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After SpaceX sticks its landing, Elon Musk talks about a city on Mars

The first stage, safely back on land at Cape Canaveral. (Photo courtesy of SpaceX)

ABOARD THE ORLANDO PRINCESS OFF THE CAPE CANAVERAL COAST—On Monday night, Elon Musk jumped out of his space company’s launch control center to watch this one live.

The last time SpaceX launched a rocket, it blew up in a fireball. This one had to go right. But he always wanted to see if the company would be able to land the first stage of the rocket, a momentous first.

He was relieved that the launch went off flawlessly; that was the main goal. Then he saw the rocket reappear in the darkness over the Florida Space Coast, tilting toward a landing pad at Cape Canaveral. It seemed to be right on the mark, but then there was a massive boom, and he thought the worst: “It had exploded.”

“Well, at least we got close,” he said to himself.

But then he went back inside, and people were agog. The sound was a sonic boom-- the shock wave of a rocket traveling through the air faster than the speed sound.

“There was this amazing video of the rocket standing there,” he recounted in a call with reporters Monday evening.

It was still standing there Tuesday morning. Viewed from this fishing vessel chartered by SpaceX, it towered some 15-stories tall, right next to the launch pad that shot John Glenn into orbit.

Many in the space community heralded SpaceX’s achievement of shooting a rocket into space and then recovering the first stage as another momentous step in the history of space flight, one they hope will touch off a boom in commercial space.

Being able to recover and reuse the first stage of rockets—the most expensive part because they house the engines—would dramatically lower the cost of space travel, a key step in making space more accessible.

“It would be like having an aircraft used many times when all the other aircraft could only be used once,” he said.

The savings with reusing a rocket would be substantial. The Falcon 9 costs about $60 million to build, and that’s on the low end, Musk said, and the fuel costs an additional $200,000.

“This may one day be looked back upon as the day that the Space Age really began, because it showed that you can return a stage for reuse without a huge standing army of technicians to do it—unlike the shuttle,” Charles Lurio, who writes a space newsletter wrote Monday evening after the launch and landing.

For Musk, whose main goal is the colonization of Mars, the landing shows that the technology to reuse powerful rockets is real.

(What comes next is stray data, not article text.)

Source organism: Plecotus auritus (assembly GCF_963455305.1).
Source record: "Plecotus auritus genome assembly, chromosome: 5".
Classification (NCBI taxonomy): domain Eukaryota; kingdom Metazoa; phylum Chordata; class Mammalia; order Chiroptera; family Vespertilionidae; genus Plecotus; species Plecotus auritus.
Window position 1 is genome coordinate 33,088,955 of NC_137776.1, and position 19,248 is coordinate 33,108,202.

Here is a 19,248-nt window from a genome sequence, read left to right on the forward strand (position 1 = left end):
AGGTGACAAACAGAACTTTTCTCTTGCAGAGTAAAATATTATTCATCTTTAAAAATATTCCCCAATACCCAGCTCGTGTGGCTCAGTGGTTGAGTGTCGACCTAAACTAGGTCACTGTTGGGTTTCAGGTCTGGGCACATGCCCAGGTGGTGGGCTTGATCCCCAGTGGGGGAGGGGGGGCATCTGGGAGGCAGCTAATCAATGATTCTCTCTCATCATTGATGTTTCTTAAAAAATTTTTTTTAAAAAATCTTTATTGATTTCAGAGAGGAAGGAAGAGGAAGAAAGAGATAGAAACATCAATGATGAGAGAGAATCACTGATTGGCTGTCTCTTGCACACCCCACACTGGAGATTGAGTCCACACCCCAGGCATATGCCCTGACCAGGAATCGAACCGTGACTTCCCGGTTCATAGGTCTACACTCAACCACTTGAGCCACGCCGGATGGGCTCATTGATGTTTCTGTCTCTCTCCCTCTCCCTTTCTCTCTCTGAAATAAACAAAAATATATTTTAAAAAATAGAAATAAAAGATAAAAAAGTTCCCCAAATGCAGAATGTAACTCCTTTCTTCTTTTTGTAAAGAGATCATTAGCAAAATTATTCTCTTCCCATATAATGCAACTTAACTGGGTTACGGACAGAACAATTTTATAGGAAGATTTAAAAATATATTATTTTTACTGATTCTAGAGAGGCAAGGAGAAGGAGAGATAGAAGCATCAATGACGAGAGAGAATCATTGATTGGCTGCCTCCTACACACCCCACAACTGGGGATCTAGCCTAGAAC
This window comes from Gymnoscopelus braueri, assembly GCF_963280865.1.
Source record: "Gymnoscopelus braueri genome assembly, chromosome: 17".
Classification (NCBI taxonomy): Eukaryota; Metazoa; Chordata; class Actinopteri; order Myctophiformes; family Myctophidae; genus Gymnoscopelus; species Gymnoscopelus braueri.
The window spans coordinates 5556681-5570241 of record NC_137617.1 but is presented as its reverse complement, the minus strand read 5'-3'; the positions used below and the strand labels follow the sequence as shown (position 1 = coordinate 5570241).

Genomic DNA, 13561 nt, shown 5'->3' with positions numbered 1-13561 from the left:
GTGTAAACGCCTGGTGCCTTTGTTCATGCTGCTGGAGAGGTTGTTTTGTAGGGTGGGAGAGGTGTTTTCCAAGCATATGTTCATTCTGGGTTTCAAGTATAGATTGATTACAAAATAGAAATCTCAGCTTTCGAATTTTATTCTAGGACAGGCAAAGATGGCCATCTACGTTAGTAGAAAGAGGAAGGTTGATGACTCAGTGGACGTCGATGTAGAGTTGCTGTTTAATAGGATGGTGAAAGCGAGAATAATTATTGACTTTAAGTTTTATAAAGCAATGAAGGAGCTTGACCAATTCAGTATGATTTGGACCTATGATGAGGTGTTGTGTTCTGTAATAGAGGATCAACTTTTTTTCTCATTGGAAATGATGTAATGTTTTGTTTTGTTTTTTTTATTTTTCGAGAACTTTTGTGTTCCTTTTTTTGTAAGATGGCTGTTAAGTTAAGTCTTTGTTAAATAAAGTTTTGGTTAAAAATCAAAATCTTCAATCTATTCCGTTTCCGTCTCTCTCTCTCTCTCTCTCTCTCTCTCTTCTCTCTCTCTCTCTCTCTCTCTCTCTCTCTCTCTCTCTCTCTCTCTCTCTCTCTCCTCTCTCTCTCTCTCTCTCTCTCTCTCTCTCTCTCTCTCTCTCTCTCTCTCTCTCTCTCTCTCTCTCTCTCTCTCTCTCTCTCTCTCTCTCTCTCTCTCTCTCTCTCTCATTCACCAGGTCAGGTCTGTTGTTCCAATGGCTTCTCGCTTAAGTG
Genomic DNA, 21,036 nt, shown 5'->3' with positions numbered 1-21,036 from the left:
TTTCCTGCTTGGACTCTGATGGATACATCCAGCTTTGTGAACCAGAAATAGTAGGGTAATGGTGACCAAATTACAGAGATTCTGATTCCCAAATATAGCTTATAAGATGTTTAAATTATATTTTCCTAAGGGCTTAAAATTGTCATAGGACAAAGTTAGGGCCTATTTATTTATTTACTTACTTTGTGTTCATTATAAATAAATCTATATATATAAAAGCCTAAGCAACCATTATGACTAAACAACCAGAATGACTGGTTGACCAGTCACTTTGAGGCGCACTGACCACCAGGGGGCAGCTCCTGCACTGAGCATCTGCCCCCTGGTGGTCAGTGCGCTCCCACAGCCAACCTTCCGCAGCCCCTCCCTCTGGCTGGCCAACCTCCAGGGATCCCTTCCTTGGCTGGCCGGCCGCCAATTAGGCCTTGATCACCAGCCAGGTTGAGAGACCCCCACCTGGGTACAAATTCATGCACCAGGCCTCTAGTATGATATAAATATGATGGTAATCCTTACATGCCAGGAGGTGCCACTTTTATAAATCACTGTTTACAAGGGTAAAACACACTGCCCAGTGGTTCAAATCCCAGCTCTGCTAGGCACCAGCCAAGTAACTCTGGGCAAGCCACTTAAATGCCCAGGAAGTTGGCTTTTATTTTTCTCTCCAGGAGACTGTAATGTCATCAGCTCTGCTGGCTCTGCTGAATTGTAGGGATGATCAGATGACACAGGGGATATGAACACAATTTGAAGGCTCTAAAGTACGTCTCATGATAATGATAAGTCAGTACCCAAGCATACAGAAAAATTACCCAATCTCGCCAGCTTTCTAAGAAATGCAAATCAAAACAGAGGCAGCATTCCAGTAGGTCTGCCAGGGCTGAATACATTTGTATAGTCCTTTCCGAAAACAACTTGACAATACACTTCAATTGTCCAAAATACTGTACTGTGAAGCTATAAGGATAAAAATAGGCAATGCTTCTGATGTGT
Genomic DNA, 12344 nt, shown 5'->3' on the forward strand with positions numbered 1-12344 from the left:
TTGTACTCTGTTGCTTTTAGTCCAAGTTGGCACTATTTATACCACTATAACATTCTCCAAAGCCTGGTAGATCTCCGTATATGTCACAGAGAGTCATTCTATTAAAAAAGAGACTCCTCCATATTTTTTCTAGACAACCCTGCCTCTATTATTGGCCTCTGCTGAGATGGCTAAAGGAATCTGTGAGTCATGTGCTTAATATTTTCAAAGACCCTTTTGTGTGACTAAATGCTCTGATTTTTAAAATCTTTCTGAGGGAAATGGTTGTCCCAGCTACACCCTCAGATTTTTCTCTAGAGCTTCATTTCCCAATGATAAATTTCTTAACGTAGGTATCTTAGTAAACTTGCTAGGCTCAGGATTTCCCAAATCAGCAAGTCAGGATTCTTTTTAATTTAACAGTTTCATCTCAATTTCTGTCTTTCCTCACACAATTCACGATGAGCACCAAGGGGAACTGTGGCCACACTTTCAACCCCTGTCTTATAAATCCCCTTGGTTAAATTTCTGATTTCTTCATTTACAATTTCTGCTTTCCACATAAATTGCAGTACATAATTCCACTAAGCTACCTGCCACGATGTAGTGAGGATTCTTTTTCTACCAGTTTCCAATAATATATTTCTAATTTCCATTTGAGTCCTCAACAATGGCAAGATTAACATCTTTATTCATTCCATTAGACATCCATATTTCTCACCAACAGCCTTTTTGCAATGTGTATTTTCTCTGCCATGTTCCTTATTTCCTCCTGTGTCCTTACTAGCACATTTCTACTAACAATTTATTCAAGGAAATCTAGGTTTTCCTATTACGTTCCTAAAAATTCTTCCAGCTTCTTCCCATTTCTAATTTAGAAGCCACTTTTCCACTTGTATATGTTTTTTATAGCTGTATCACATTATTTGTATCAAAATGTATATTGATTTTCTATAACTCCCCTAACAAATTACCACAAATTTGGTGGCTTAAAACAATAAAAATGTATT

“I think it really quite dramatically improves my confidence that a city on Mars is possible,” he said on a call with reporters Monday evening. “That’s what all this is about.”

Last month, Jeff Bezos’ space company also landed a first stage on land. And on twitter he congratulated SpaceX, and said: “Welcome to the club!”

But the landing SpaceX pulled off was far more difficult. Bezos’ New Shepard vehicle made it just past the boundary of space, or about 60 miles, during a test flight. Musk’s Falcon 9 is a much bigger, more powerful rocket designed to launch payloads into orbit, which makes the landing feat all the more complex.

The landing also came as part of a mission—to launch the satellites into space—and not just a test flight. And SpaceX pulled its feat in front of the world, broadcasting the launch and landing on its website so that everyone could see the triumph—or what could have been another spectacular failure.

Musk said the company would soon move the booster stage to a nearby launch pad to test fire it. But while the goal is ultimately to launch rockets and reuse them, he said this one would probably be preserved as a historical artifact.

Now, the company will focus on perfecting landings, Musk said. And it is working on several other fronts as well. Along with Boeing, SpaceX currently is under contract by NASA to launch astronauts to the International Space Station.

The first flight is expected in late 2017, which would mark the first time the U.S. has launched astronauts to space from U.S. soil since the space shuttle retired in 2011.